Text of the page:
Skip to comments.Passport in Time, a volunteer archaeology program of the U.S. Forest Service
Posted on 04/03/2002 5:34:35 PM PST by vannrox
If you dig archaeology, here's your Passport in Time
Anyone can help Forest Service unearth the past
THE SUN HERALD
|If you apply
What: Passport in Time, a volunteer archaeology program of the U.S. Forest Service. The 2002 project will be in October at the Warrior Fountain Site in DeSoto National Forest, and for those who need it, there will be nearby camping and lodging facilities.
Registration: Space is limited so turn in applications early. There is no fee. Available weeks are Oct. 7-12, 15-19 and 21-26.
Information: Robert Reams, 601-928-4422, extension 25.
Passport in Time, or PIT for short, is a little-known volunteer program of the U.S. Forest Service that allows the public to study the histories hidden within national forests. Participants come in all ages and professions but share a common curiosity about archaeology.
"I think everyone has a secret desire to discover that hidden Egyptian tomb, and this is a chance," said DeSoto District archaeologist Robert Ream. "This gives people an opportunity they normally wouldn't have to go digging into the past.
"And we never know what we will find in these digs. Finding two-thirds of that pot last year was a thrill. To think that it was in an area that over 100 years ago had all the trees cut down and it survived all that work. We also found over 100 projectile points. We're hoping to find a lot more in October."
That's when the next PIT dig will take place at the Warrior Fountain Site in DeSoto National Forest halfway between Brooklyn and Hattiesburg. The site is on what Ream describes as "a little saddle ridge overlooking a nice spring."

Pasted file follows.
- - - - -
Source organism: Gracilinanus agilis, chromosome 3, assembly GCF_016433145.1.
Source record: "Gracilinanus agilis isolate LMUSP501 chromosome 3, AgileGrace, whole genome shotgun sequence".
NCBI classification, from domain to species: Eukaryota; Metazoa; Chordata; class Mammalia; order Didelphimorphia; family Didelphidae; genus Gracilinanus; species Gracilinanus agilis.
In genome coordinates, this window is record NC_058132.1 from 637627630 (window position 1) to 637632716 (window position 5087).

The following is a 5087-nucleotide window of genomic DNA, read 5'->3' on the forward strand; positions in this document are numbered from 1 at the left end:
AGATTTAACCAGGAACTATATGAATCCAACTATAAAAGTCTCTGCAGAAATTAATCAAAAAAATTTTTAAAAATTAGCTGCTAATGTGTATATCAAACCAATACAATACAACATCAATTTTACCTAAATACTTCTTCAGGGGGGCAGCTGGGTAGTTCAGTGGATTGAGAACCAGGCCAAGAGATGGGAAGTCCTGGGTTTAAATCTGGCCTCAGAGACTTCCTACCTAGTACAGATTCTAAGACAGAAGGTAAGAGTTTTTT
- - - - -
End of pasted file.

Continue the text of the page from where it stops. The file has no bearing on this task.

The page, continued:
Ream laughs when he lists the three "requirements" for those who hold PIT passports: legible handwriting, good eyesight and a sense of humor. Patience is good, too, because meticulous digging and sifting of dirt are unavoidable. Excavation experience and mapping skills are desirable but not necessary. He is currently taking applications, which are likely to come from across the country as well as this region.
PIT volunteers are often retirees, entire families, budding archaeology scholars, professionals on leave and students of all ages, but anyone under 18 must be accompanied by an adult.
Other PIT programs include surveys, oral histories and historic-structure restoration, but the ongoing Mississippi project is considered an archeological excavation. If possible, participants are asked to sign up for one to three weeks. This dig will be Oct. 7 through 26, with the last week spent in the laboratory examining the tangible discoveries.
"The Forest Service is a public agency, and this is one of our ways of giving back to the public," Beam said. "When we go to a prehistoric site like this one, there are no records, so whatever the volunteers do, with the guidance of the experts, helps us figure out why the early people were here and what they were doing.
"The PIT volunteers help us unravel the past."
Kat Bergeron can be reached at 896-2309 or at email@example.com.